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Lithuania: 2018 VET status review – Establishing a monitoring system

On 11 December 2018, the second edition of a vocational education and training status review was published for the general public and all parties concerned.

VET system reviews were started back in 2017 and will be prepared annually. The reviews intend to provide the most relevant and systematised information on the status of Lithuanian vocational education and training and help ensure that appropriate decisions are made using objective and evidence-based information. The 2018 edition was prepared by the Research and Higher Education Monitoring and Analysis Centre (MOSTA). As stipulated in the 2017 Law on VET, effective since 1 February 2018, MOSTA has an important role in supporting VET provision:

  • monitoring vocational education and training delivery, as well as human resources (VET teachers in schools);
  • providing strategic guidelines for training requirements of in-company trainers (apprenticeship tutors and practical training instructors) and monitoring implementation;
  • carrying out skills forecasts and preparing strategic insights, taking into consideration the needs of the state, society and the national economy.

According to the authors, the 2018 review serves two purposes: to take stock of current needs and present-day challenges in the VET system. It analyses the demographic, social and economic context of vocational education and training delivery; presents changes in VET policy, discusses financing, teacher training, access to vocational education and training, quality, employability prospects of VET graduates, and vocational guidance. Key issues identified in the 2018 VET status review:

  • vocational education and training is mainly evaluated according to how it satisfies business needs, with its contribution to reduction of social exclusion often ignored;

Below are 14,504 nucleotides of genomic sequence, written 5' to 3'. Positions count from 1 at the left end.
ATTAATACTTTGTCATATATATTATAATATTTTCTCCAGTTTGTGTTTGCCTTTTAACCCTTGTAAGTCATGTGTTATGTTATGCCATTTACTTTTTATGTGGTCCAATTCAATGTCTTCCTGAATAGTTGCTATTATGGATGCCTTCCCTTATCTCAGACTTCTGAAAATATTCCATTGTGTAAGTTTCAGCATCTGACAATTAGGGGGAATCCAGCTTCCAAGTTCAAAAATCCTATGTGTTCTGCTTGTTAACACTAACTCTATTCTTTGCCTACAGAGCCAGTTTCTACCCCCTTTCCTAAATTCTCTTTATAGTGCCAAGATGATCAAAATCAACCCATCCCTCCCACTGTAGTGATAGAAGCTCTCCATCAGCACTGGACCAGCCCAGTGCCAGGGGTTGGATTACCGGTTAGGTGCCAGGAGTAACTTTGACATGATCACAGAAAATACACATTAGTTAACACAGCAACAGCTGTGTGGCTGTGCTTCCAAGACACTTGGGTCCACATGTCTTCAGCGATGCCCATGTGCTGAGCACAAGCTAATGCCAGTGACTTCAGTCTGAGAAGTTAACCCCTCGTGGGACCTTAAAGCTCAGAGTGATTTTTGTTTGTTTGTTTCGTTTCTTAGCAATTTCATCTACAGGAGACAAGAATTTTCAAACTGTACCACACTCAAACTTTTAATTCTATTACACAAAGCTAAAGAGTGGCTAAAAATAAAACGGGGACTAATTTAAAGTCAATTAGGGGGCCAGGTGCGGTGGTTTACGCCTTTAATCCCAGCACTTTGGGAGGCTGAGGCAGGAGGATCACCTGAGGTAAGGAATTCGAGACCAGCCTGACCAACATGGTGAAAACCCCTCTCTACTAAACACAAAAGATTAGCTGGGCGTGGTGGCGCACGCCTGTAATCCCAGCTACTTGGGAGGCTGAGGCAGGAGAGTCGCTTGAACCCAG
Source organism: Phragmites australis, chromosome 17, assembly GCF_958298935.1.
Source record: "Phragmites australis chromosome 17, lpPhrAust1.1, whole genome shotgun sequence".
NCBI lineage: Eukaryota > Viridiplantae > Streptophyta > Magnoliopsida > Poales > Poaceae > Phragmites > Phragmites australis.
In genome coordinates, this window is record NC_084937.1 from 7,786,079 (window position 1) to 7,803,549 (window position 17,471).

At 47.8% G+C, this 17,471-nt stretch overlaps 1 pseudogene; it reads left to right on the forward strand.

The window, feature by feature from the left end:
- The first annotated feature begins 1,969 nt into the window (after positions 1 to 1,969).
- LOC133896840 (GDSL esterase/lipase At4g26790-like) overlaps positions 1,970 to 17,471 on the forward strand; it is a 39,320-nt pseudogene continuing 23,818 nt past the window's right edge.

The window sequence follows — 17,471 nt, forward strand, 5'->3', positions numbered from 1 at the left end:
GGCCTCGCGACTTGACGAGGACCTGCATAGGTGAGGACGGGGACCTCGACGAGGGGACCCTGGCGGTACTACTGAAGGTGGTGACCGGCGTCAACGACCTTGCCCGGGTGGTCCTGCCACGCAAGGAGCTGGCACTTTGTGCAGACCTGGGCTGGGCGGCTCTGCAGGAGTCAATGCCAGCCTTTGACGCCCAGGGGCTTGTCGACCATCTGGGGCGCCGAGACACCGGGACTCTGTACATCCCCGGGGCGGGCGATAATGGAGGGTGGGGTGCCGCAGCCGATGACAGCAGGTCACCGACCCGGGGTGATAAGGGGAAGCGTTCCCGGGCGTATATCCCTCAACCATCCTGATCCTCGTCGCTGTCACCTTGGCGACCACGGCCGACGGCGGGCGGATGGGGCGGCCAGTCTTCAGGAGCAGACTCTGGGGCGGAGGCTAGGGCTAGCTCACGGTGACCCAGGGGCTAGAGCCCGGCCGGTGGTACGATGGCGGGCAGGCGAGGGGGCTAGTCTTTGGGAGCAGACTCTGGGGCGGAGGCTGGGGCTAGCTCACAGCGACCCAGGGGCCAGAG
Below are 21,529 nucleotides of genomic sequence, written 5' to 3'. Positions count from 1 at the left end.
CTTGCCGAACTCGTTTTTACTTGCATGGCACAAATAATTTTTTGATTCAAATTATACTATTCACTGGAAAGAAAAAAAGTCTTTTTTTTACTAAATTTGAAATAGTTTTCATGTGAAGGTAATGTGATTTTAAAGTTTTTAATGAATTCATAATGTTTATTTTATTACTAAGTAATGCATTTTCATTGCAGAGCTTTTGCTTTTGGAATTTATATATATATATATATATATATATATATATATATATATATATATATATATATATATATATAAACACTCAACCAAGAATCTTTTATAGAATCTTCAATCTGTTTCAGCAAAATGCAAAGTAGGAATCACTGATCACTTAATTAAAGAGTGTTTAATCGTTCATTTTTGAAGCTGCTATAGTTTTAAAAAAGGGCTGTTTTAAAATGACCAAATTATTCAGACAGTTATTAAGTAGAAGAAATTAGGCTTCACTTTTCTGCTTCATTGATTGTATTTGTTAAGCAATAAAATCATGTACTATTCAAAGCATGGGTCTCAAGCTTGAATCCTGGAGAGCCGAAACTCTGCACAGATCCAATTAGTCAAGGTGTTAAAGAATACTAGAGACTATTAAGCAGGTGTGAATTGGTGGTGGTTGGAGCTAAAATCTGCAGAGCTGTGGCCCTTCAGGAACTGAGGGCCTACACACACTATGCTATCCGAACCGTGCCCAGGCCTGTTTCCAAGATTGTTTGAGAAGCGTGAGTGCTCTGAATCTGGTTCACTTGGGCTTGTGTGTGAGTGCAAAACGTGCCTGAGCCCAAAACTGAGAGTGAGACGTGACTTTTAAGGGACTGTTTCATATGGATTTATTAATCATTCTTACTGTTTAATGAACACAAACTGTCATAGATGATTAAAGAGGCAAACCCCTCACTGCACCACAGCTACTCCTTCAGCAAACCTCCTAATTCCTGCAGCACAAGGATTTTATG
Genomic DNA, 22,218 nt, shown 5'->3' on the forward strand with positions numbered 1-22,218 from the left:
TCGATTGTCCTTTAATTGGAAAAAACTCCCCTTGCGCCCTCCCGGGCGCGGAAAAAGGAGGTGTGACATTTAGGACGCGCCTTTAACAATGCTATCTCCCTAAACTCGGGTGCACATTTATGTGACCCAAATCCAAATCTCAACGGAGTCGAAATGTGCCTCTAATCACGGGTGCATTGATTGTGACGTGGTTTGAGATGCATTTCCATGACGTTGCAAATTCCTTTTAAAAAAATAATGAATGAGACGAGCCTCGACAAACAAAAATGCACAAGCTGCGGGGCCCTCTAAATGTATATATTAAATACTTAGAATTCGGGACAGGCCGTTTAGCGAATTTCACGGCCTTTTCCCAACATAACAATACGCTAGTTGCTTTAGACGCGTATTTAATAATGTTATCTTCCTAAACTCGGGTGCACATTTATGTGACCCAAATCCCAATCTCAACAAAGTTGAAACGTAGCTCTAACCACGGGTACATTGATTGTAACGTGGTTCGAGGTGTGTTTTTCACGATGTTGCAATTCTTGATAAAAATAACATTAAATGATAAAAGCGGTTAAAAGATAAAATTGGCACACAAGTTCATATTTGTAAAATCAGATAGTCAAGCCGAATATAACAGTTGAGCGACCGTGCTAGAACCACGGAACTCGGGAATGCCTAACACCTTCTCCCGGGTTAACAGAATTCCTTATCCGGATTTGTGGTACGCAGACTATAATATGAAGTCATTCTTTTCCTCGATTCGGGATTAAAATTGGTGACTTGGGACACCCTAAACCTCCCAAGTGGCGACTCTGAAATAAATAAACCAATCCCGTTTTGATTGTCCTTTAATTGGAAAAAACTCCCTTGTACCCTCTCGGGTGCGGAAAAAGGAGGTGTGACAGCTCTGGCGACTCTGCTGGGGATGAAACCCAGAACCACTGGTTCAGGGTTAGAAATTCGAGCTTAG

• the attractiveness of vocational education and training remains a great challenge;
  • the existing per capita financing of vocational schools (the ‘student basket’ model) negatively affects the quality of vocational education and training and its relevance to labour market needs;
  • the ageing community of VET students (a growing number of students is returning to initial VET after higher education) is a new challenge to the quality of vocational education and training; teaching methods and tools should be adapted to a different public.
  • the impact of efforts to improve cooperation between vocational education and training and business is still small; employer representatives, involved in VET governance since 2012 (design of VET programmes, assessing the labour market relevant of qualifications), were actively involved in only in 15 of 70 VET schools in 2018. The new VET law (2017) stipulates active involvement of social partners in all VET institutions.
  • data fragmentation is a great barrier to developing a strategic framework for evaluating (and monitoring) the efficiency of the vocational education and training system.

Read more:

Vocational education and training status review 2018

Vocational education and training status review 2017

The 2017 Law on Vocational Education and Training (14.11.2017, No XIII-888)

Website of the Research and Higher Education Monitoring and Analysis Centre